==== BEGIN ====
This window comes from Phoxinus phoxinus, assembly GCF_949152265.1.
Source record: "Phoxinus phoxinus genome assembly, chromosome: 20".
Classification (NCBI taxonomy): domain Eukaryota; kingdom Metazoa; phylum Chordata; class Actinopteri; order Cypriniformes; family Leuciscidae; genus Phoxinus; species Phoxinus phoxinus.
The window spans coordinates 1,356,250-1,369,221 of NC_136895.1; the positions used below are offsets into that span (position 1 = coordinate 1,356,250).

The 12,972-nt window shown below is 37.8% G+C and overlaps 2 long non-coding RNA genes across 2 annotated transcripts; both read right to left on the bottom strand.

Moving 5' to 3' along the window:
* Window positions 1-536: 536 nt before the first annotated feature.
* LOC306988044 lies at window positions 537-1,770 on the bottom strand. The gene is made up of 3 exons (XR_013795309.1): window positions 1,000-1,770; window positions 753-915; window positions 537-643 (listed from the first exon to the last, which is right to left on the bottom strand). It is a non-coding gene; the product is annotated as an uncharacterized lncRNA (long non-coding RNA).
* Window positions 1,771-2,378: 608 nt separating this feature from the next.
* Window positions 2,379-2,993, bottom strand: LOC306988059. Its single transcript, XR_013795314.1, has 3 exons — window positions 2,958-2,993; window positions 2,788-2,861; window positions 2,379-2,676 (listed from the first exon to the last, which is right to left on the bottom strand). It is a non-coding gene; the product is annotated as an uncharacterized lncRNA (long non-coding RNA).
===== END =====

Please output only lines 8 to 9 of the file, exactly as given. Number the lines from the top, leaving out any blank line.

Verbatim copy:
* LOC306988044 lies at window positions 537-1,770 on the bottom strand. The gene is made up of 3 exons (XR_013795309.1): window positions 1,000-1,770; window positions 753-915; window positions 537-643 (listed from the first exon to the last, which is right to left on the bottom strand). It is a non-coding gene; the product is annotated as an uncharacterized lncRNA (long non-coding RNA).
* Window positions 1,771-2,378: 608 nt separating this feature from the next.